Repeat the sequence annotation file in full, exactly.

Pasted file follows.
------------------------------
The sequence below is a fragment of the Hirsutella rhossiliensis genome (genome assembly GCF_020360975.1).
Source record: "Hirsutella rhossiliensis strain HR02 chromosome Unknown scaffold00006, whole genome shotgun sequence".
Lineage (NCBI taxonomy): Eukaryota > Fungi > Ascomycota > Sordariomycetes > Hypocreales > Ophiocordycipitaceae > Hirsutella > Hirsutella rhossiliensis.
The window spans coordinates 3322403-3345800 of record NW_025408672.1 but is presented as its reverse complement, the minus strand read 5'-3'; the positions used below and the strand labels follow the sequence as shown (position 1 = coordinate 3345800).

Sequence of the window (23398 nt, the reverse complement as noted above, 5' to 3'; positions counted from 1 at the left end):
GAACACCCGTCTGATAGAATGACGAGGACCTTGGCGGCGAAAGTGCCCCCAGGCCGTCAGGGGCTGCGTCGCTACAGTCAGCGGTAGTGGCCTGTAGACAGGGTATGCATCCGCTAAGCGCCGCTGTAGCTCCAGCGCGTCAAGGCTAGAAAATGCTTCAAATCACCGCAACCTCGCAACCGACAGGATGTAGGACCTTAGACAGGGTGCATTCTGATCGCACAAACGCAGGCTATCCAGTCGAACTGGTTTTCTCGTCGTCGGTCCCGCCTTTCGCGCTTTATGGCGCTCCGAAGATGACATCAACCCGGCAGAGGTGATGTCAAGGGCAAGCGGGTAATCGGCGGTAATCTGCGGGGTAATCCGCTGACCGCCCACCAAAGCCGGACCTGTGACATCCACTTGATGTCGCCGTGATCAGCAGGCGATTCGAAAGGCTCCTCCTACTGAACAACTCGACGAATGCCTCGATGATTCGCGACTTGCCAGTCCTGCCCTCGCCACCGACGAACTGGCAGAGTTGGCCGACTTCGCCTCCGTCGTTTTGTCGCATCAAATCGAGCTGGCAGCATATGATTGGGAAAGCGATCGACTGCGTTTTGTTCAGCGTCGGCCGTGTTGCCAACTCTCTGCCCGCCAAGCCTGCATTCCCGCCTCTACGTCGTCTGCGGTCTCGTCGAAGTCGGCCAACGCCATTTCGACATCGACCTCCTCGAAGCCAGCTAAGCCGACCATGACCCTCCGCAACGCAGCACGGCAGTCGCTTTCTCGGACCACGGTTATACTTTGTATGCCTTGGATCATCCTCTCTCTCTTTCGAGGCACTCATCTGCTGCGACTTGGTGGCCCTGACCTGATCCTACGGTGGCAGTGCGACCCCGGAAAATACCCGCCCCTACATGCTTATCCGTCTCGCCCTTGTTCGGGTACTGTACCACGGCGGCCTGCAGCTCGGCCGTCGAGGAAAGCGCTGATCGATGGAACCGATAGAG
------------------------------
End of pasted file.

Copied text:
The sequence below is a fragment of the Hirsutella rhossiliensis genome (genome assembly GCF_020360975.1).
Source record: "Hirsutella rhossiliensis strain HR02 chromosome Unknown scaffold00006, whole genome shotgun sequence".
Lineage (NCBI taxonomy): Eukaryota > Fungi > Ascomycota > Sordariomycetes > Hypocreales > Ophiocordycipitaceae > Hirsutella > Hirsutella rhossiliensis.
The window spans coordinates 3322403-3345800 of record NW_025408672.1 but is presented as its reverse complement, the minus strand read 5'-3'; the positions used below and the strand labels follow the sequence as shown (position 1 = coordinate 3345800).

Sequence of the window (23398 nt, the reverse complement as noted above, 5' to 3'; positions counted from 1 at the left end):
GAACACCCGTCTGATAGAATGACGAGGACCTTGGCGGCGAAAGTGCCCCCAGGCCGTCAGGGGCTGCGTCGCTACAGTCAGCGGTAGTGGCCTGTAGACAGGGTATGCATCCGCTAAGCGCCGCTGTAGCTCCAGCGCGTCAAGGCTAGAAAATGCTTCAAATCACCGCAACCTCGCAACCGACAGGATGTAGGACCTTAGACAGGGTGCATTCTGATCGCACAAACGCAGGCTATCCAGTCGAACTGGTTTTCTCGTCGTCGGTCCCGCCTTTCGCGCTTTATGGCGCTCCGAAGATGACATCAACCCGGCAGAGGTGATGTCAAGGGCAAGCGGGTAATCGGCGGTAATCTGCGGGGTAATCCGCTGACCGCCCACCAAAGCCGGACCTGTGACATCCACTTGATGTCGCCGTGATCAGCAGGCGATTCGAAAGGCTCCTCCTACTGAACAACTCGACGAATGCCTCGATGATTCGCGACTTGCCAGTCCTGCCCTCGCCACCGACGAACTGGCAGAGTTGGCCGACTTCGCCTCCGTCGTTTTGTCGCATCAAATCGAGCTGGCAGCATATGATTGGGAAAGCGATCGACTGCGTTTTGTTCAGCGTCGGCCGTGTTGCCAACTCTCTGCCCGCCAAGCCTGCATTCCCGCCTCTACGTCGTCTGCGGTCTCGTCGAAGTCGGCCAACGCCATTTCGACATCGACCTCCTCGAAGCCAGCTAAGCCGACCATGACCCTCCGCAACGCAGCACGGCAGTCGCTTTCTCGGACCACGGTTATACTTTGTATGCCTTGGATCATCCTCTCTCTCTTTCGAGGCACTCATCTGCTGCGACTTGGTGGCCCTGACCTGATCCTACGGTGGCAGTGCGACCCCGGAAAATACCCGCCCCTACATGCTTATCCGTCTCGCCCTTGTTCGGGTACTGTACCACGGCGGCCTGCAGCTCGGCCGTCGAGGAAAGCGCTGATCGATGGAACCGATAGAG